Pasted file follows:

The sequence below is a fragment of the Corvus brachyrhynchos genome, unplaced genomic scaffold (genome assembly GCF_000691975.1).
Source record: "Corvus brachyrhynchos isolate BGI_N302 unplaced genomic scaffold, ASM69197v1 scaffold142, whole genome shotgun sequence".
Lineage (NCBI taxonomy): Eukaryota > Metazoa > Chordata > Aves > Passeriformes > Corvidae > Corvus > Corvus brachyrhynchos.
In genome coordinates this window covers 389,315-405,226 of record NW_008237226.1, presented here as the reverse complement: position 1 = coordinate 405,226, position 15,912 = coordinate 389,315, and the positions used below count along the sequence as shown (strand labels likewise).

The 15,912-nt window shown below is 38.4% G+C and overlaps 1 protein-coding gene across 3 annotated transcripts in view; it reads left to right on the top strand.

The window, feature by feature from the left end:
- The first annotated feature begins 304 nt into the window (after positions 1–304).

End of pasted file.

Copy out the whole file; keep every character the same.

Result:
The sequence below is a fragment of the Corvus brachyrhynchos genome, unplaced genomic scaffold (genome assembly GCF_000691975.1).
Source record: "Corvus brachyrhynchos isolate BGI_N302 unplaced genomic scaffold, ASM69197v1 scaffold142, whole genome shotgun sequence".
Lineage (NCBI taxonomy): Eukaryota > Metazoa > Chordata > Aves > Passeriformes > Corvidae > Corvus > Corvus brachyrhynchos.
In genome coordinates this window covers 389,315-405,226 of record NW_008237226.1, presented here as the reverse complement: position 1 = coordinate 405,226, position 15,912 = coordinate 389,315, and the positions used below count along the sequence as shown (strand labels likewise).

The 15,912-nt window shown below is 38.4% G+C and overlaps 1 protein-coding gene across 3 annotated transcripts in view; it reads left to right on the top strand.

The window, feature by feature from the left end:
- The first annotated feature begins 304 nt into the window (after positions 1–304).